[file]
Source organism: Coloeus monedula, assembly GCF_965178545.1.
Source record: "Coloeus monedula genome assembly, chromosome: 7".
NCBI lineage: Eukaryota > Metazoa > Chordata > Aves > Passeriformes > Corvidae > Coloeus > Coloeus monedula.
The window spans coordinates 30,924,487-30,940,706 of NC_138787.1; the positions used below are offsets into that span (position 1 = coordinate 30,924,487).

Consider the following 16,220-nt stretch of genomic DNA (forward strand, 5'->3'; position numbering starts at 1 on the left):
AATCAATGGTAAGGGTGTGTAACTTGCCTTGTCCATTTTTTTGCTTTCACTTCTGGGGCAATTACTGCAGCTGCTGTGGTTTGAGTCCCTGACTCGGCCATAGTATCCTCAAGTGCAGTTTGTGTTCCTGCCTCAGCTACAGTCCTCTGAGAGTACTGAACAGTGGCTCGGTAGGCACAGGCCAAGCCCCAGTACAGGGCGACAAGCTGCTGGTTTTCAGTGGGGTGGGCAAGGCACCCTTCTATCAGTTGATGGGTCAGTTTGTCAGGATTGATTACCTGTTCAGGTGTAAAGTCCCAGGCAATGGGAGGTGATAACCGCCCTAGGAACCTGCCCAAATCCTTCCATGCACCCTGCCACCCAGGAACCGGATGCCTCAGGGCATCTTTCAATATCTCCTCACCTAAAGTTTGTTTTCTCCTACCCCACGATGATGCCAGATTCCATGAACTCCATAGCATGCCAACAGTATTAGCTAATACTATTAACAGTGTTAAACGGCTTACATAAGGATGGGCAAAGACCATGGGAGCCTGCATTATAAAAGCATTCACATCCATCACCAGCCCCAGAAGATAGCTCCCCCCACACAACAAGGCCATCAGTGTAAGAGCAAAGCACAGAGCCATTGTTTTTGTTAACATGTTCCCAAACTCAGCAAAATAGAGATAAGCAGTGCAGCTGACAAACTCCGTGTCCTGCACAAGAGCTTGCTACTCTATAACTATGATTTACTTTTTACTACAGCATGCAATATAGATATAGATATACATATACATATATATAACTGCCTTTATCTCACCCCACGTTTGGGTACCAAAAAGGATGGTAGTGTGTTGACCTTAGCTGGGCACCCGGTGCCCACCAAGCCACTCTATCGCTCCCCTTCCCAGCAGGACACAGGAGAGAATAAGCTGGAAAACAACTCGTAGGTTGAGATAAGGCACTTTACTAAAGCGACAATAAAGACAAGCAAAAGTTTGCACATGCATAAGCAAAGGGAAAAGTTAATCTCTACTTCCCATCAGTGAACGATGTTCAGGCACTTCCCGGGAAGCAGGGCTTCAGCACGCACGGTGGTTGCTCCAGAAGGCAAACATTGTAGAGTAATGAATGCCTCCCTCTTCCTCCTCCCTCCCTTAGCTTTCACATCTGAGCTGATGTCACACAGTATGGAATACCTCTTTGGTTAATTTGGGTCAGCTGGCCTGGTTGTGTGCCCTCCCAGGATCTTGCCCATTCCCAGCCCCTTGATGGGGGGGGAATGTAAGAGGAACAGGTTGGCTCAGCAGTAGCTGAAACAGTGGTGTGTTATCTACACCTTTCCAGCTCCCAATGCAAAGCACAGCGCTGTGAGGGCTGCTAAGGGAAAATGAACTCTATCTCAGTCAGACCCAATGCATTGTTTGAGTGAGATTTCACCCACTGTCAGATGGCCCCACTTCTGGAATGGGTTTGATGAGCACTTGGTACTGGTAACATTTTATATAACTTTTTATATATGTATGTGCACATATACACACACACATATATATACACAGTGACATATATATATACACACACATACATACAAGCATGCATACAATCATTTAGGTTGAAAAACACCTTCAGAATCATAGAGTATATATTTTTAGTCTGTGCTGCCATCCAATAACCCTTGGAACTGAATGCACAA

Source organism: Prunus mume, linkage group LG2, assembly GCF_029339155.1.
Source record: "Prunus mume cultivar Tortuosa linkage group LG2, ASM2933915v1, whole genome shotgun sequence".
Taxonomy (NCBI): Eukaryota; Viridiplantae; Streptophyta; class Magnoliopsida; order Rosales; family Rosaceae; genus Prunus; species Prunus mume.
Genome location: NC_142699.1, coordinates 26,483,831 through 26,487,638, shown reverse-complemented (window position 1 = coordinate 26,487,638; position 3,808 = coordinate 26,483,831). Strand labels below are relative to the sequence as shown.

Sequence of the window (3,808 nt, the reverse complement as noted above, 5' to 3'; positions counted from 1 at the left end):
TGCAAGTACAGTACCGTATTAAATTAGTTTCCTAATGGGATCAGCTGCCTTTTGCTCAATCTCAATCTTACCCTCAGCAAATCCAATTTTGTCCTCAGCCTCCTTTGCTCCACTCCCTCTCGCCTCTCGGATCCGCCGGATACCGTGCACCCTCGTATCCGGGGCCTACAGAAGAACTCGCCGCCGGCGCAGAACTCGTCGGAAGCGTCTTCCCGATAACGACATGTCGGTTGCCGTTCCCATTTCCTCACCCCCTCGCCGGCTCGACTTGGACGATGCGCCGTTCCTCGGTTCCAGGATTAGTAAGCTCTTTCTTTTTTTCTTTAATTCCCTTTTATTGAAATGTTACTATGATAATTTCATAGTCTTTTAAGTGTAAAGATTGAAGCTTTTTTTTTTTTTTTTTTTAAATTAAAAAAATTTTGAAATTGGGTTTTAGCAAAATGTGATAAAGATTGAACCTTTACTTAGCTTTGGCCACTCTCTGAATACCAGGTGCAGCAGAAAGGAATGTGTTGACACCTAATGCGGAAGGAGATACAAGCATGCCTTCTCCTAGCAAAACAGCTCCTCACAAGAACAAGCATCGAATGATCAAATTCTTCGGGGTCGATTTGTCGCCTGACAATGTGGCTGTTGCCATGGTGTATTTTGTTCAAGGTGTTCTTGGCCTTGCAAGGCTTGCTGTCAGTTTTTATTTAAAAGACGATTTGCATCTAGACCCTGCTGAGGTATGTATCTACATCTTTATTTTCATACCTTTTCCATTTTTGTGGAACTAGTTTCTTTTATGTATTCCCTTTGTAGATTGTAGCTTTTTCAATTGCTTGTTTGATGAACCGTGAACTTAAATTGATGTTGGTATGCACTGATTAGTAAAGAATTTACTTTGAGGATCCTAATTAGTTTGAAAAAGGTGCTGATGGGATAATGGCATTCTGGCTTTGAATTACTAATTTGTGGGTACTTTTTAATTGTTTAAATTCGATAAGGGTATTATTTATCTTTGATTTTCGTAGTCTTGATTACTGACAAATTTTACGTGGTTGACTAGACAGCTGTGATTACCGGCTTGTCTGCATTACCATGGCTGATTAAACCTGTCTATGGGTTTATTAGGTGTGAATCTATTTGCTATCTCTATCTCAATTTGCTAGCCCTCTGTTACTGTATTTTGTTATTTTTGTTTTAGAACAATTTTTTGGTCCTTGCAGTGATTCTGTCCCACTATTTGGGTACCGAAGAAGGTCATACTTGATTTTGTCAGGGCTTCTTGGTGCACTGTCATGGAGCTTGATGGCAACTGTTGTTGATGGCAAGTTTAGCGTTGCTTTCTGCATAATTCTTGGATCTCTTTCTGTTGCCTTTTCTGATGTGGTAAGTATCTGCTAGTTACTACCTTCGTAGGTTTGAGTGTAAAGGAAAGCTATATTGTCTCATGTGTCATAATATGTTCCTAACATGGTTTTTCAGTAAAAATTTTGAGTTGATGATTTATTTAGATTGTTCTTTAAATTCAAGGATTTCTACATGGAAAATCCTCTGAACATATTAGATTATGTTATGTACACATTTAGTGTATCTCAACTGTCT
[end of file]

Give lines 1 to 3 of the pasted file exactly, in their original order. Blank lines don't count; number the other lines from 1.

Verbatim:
Source organism: Coloeus monedula, assembly GCF_965178545.1.
Source record: "Coloeus monedula genome assembly, chromosome: 7".
NCBI lineage: Eukaryota > Metazoa > Chordata > Aves > Passeriformes > Corvidae > Coloeus > Coloeus monedula.